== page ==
I realize that this post will only resonate with a small number of people (3% to be exact) who associate with the Meyers-Briggs personality type INFP.
For those of you who aren’t familiar, INFPs are the types of people who aren’t very task-oriented, daydream (a lot), become obsessed and forget about other important things, and may reserve some judgement because they don’t want to hurt other people’s feelings. Sounds like a great candidate for hire, am I right!
I’ve taken the Meyers-Briggs (MBTI) test several times and am consistently scored as an INFP. Then, after the test, I’m usually provided a little blurb with “career advice for INFPs” among relationship advice (which I clearly need help with) and other things. But, within the career advice section, it always mentions social careers or art or music. Now, not surprisingly, I do enjoy music and do break out the ol’ guitar from time-to-time, but I have always been curious that there is never any mention of Analytics as a career option which has been an incredibly fulfilling option for me.
I’m usually provided a little blurb with “career advice for INFPs” … but I have always been curious that there is never any mention of Analytics as a career option which has been an incredibly fulfilling option for me.
Here are some examples:
- As an INFP, I am innately curious. Analytics THRIVES in an environment where someone is curious. It is only when the analyst becomes familiar with the data that interesting findings become more apparent.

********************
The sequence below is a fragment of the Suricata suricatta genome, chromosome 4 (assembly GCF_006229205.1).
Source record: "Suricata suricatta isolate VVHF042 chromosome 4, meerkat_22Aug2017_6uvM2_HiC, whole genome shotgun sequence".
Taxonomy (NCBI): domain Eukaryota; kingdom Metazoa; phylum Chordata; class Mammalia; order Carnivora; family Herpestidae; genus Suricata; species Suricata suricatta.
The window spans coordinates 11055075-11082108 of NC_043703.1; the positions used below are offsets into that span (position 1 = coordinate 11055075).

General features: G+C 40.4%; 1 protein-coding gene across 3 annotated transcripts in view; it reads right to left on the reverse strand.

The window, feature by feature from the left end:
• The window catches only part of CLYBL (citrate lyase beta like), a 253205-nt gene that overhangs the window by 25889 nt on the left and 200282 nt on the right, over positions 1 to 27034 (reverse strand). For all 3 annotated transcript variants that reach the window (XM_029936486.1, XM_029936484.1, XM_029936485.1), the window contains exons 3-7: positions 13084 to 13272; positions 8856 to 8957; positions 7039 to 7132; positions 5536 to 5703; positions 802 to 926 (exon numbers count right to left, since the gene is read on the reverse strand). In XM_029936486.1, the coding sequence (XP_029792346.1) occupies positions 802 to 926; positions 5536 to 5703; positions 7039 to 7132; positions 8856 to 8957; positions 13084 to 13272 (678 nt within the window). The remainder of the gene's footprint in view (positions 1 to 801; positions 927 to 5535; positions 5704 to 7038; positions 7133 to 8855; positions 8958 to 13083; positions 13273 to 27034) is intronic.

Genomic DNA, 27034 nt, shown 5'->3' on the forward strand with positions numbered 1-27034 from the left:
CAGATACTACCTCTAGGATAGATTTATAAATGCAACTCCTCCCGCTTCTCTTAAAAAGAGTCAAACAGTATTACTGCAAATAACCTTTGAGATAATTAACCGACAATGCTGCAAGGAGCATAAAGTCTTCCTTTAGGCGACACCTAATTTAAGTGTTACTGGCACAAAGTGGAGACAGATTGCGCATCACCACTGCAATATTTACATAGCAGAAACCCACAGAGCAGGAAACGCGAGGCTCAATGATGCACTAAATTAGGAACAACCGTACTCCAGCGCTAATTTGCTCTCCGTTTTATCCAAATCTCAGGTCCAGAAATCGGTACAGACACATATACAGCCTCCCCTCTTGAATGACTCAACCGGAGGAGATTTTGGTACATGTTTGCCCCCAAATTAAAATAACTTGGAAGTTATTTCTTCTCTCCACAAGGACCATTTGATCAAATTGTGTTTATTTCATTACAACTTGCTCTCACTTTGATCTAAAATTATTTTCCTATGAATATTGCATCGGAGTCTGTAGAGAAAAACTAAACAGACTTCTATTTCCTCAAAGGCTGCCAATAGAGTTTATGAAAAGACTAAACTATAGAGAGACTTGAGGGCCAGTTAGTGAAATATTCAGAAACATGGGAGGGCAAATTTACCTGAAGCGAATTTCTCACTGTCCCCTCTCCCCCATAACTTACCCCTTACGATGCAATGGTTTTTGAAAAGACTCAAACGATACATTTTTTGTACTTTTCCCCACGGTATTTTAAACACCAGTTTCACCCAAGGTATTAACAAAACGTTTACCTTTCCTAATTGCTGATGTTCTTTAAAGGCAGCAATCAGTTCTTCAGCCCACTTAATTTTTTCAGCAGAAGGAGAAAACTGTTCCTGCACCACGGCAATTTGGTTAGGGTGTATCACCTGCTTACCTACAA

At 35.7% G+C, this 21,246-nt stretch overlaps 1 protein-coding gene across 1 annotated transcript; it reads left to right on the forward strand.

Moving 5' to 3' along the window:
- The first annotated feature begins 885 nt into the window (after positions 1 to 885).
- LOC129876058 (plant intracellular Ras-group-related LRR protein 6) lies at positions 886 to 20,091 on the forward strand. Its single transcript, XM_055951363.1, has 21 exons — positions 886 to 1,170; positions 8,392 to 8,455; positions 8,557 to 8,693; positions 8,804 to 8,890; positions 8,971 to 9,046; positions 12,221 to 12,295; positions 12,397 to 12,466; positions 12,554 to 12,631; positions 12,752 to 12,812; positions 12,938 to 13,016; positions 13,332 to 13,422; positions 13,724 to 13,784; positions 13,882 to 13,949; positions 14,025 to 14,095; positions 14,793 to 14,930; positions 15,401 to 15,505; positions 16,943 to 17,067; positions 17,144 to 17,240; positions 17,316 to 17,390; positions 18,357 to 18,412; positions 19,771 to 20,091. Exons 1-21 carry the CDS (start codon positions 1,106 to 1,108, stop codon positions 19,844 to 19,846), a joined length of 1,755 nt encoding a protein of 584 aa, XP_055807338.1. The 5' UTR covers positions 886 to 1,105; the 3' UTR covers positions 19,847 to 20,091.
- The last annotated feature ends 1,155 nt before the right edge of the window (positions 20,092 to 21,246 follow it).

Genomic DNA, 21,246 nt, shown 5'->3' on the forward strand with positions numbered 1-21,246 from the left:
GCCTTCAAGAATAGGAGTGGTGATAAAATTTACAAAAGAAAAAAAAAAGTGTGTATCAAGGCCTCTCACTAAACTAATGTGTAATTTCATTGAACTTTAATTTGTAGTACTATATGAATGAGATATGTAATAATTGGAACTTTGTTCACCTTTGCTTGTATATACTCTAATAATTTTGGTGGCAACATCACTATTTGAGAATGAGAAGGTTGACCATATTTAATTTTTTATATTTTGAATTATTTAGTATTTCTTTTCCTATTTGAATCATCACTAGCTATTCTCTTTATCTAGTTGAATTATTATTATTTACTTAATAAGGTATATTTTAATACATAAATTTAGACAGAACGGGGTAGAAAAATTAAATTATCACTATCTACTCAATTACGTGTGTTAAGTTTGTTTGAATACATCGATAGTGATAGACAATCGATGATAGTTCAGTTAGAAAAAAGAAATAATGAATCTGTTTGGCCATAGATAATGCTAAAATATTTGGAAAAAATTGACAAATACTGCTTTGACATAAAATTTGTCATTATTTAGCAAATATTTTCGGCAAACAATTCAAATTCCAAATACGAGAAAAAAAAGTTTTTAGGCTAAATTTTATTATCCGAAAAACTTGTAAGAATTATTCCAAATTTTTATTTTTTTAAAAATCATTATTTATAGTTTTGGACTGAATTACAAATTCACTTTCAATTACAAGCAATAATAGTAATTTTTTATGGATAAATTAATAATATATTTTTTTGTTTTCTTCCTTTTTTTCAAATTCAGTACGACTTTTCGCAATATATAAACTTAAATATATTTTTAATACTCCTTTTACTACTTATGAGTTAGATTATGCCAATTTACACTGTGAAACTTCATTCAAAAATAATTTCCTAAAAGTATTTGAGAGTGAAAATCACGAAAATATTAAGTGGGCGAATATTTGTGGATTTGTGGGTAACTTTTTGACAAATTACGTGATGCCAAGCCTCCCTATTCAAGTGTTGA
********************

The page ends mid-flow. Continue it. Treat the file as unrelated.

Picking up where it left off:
- As an INFP, I need a creative outlet. Analytics allows me to be extremely creative through creating presentations, storytelling with the data I curate, choosing which techniques to experiment with and which paths to follow.
- I find that having supportive leadership is incredibly beneficial. When leadership trusts me and allows me to take some time to explore, I feel that I’m able to find some really interesting patterns and information.
- As an INFP, I like having time at work to be by myself and be thoughtful. As an analyst/data scientist, I will have occasional meetings with people when I have questions or need to learn about data or context around certain problems or when I need to present. But, I like being able to go back to my desk and get work done, too. And if I do need to meet, I prefer the smaller meetings where there is focus and some sort of goal.
- As an INFP, I tend to become obsessed with a particular technology or problem. This allows me to ramp up and adapt very quickly and become an expert.
- As an INFP, I strive to get my customers the answers they need. In analytics, I’ve found that my customers are most delighted when I’m able to respond to their questions within the same day. Therefore, jumping through hoops or diverging from process (occasionally) needs to happen in order for me to turn something around quickly. As an INFP, though, I have no guilty conscience about breaking process, because at the end of the day, if my customer is happy and is able to do her job better, then it’s better for the company.
- Hey, you “Js” sorry about breaking the process. It’s fine. It won’t happen again. 😉
- As an INFP, I like being able to learn how things work. That’s why writing code has been really fun for me. I am “fluent” in many data gathering, analysis, and coding languages, and I love being able to sit back and watch my code “run.” I was never in love with Mathematics in school, but now that I can see the value and how it fits within an interesting career for me, I’ve been much more interested in learning math.
I could go on and on about this. Ultimately, the reason I wanted to jot down my thoughts here is that I feel like analytics is a GREAT career option for INFPs, and I don’t feel like it is getting the attention it deserves. I’ve read several blogs from INFPs who are having a career crisis, and so I wanted to mention this in the hopes that it may be helpful for someone like me, an INFP.
(Photo credit: Daydreaming - Craig Edwards)